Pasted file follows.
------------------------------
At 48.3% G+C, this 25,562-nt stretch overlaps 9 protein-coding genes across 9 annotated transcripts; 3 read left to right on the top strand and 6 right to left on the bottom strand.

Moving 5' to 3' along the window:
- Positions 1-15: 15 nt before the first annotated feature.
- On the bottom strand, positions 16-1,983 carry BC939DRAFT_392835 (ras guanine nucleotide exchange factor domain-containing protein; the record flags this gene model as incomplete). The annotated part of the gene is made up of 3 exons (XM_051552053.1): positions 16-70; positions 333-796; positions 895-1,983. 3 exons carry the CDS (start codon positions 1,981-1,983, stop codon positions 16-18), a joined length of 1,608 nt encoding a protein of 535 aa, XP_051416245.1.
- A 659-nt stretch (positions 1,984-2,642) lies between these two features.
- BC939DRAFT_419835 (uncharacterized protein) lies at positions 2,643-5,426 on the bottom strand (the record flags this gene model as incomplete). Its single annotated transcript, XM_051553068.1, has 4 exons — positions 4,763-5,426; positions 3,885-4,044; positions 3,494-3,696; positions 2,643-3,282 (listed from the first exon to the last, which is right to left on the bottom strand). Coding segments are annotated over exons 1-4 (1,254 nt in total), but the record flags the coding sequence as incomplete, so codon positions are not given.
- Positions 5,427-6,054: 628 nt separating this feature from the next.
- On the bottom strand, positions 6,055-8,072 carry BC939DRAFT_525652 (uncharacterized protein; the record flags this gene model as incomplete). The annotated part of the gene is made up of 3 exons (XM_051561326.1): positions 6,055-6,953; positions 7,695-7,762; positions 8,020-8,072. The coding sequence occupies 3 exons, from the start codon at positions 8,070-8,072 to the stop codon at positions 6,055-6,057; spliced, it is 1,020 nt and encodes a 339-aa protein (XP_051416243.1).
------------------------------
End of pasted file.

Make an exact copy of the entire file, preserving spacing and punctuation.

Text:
At 48.3% G+C, this 25,562-nt stretch overlaps 9 protein-coding genes across 9 annotated transcripts; 3 read left to right on the top strand and 6 right to left on the bottom strand.

Moving 5' to 3' along the window:
- Positions 1-15: 15 nt before the first annotated feature.
- On the bottom strand, positions 16-1,983 carry BC939DRAFT_392835 (ras guanine nucleotide exchange factor domain-containing protein; the record flags this gene model as incomplete). The annotated part of the gene is made up of 3 exons (XM_051552053.1): positions 16-70; positions 333-796; positions 895-1,983. 3 exons carry the CDS (start codon positions 1,981-1,983, stop codon positions 16-18), a joined length of 1,608 nt encoding a protein of 535 aa, XP_051416245.1.
- A 659-nt stretch (positions 1,984-2,642) lies between these two features.
- BC939DRAFT_419835 (uncharacterized protein) lies at positions 2,643-5,426 on the bottom strand (the record flags this gene model as incomplete). Its single annotated transcript, XM_051553068.1, has 4 exons — positions 4,763-5,426; positions 3,885-4,044; positions 3,494-3,696; positions 2,643-3,282 (listed from the first exon to the last, which is right to left on the bottom strand). Coding segments are annotated over exons 1-4 (1,254 nt in total), but the record flags the coding sequence as incomplete, so codon positions are not given.
- Positions 5,427-6,054: 628 nt separating this feature from the next.
- On the bottom strand, positions 6,055-8,072 carry BC939DRAFT_525652 (uncharacterized protein; the record flags this gene model as incomplete). The annotated part of the gene is made up of 3 exons (XM_051561326.1): positions 6,055-6,953; positions 7,695-7,762; positions 8,020-8,072. The coding sequence occupies 3 exons, from the start codon at positions 8,070-8,072 to the stop codon at positions 6,055-6,057; spliced, it is 1,020 nt and encodes a 339-aa protein (XP_051416243.1).